During the Medieval period many hand-written books were produced that combined text and illustrations. Known as
codices (singular–codex) these were used by individuals, families, parish churches, convents/monasteries, though primarily access was limited to the clergy or the weahy and noble. Follow the links for the first two examples and just look at the image briefly, zooming in for some detail.
Look at the size of the first example that was made specifically for one woman (a queen of France) with 132 scenes from the lives of Jesus Christ, his mother the Virgin Mary and various saints.
The second larger page comes from the Book of Revelation in the Christian bible. This was created for an unknown patron and kept in a monastery- the illustration depicts a scene from Revelation chapter 6 verses 1-8 describing those who are commonly called, The Four Horsemen of the Apocalypse (maybe not quite as threatening in appearance as the ones from the X-Men movie.)
In this third example we will explore the pages a little closer and answer a few questions.
First- Follow the link below to access the Geese Book read the main entry on the Home page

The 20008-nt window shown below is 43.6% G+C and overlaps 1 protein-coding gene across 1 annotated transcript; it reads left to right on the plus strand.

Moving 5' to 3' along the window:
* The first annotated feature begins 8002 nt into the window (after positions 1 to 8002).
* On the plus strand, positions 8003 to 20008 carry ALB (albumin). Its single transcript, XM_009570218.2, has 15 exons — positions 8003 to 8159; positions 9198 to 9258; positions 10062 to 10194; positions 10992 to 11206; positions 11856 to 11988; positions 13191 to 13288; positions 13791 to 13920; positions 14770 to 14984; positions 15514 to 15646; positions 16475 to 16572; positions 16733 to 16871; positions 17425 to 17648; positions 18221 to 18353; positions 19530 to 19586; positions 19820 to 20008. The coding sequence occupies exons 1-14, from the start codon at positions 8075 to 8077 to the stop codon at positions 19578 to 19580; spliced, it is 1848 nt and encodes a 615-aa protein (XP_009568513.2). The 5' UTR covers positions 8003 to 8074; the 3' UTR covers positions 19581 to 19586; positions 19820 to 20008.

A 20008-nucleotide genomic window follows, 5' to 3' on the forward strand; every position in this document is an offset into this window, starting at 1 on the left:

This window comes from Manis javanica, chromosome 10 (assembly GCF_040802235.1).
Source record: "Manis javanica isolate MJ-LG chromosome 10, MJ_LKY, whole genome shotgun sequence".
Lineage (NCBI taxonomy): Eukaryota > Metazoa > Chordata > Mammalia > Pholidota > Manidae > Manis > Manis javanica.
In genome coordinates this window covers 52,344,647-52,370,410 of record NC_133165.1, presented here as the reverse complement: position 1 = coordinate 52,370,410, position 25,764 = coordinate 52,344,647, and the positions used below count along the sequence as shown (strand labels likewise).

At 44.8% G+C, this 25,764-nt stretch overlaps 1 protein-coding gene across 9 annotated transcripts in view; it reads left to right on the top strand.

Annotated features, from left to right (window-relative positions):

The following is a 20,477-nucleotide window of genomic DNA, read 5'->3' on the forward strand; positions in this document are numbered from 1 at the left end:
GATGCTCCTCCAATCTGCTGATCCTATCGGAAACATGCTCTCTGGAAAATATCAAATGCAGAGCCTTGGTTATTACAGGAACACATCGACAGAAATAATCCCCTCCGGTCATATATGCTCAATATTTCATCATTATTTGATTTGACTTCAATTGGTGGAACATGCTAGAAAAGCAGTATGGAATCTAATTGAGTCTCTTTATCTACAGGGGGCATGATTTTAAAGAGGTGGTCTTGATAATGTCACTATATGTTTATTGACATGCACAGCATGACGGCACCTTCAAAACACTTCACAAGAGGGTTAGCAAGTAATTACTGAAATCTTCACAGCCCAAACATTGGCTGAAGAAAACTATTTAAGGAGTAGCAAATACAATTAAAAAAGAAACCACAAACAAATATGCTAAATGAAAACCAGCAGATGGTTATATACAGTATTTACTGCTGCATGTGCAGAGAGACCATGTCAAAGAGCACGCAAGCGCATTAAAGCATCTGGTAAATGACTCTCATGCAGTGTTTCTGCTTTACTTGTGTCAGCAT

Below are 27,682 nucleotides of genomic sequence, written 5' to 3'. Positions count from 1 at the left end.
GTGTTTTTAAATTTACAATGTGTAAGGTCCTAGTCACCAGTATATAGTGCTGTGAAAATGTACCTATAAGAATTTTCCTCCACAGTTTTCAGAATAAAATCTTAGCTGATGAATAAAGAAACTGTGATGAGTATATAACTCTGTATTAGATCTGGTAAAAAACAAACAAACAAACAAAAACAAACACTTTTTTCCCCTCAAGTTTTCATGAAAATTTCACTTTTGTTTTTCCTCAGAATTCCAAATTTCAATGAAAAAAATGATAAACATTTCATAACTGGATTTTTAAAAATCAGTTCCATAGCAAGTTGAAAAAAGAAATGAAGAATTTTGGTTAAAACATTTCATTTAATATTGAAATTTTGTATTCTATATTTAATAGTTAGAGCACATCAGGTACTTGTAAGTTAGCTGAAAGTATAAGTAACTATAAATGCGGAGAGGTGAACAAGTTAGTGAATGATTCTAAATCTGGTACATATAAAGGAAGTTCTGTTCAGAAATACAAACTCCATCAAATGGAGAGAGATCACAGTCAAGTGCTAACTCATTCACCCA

Second- From the left hand side on the home page, select Why and then watch the video
Third- Select Who and watch the video for Colophons
Fourth- Select Facsimile, choosing either volume use the drop menu to find the Vigil of the Ascension, hit play and listen to the chant and see if you can follow the singers with the words on the page (yes it is not English but the pronunciation is primarily phonetic) and then zoom in on the bas-de-page (bottom of page) illustration. Look at the illustrations for the Nativity of Mary Vol 2 fol. 103r and All Saints Day Vol 2 fol. 122r
Consider the following questions in your writing assignment:
1. What was the purpose of the Colophons; what did they reference, how were they used?
2. Do you think these illustrations are random, why or why not?
3. Keeping in mind that even at that time there were serious societal issues such as geographic and economic divisions, religious and political complexities and normal human drama…What might the illustrated scene of the geese you looked at mean?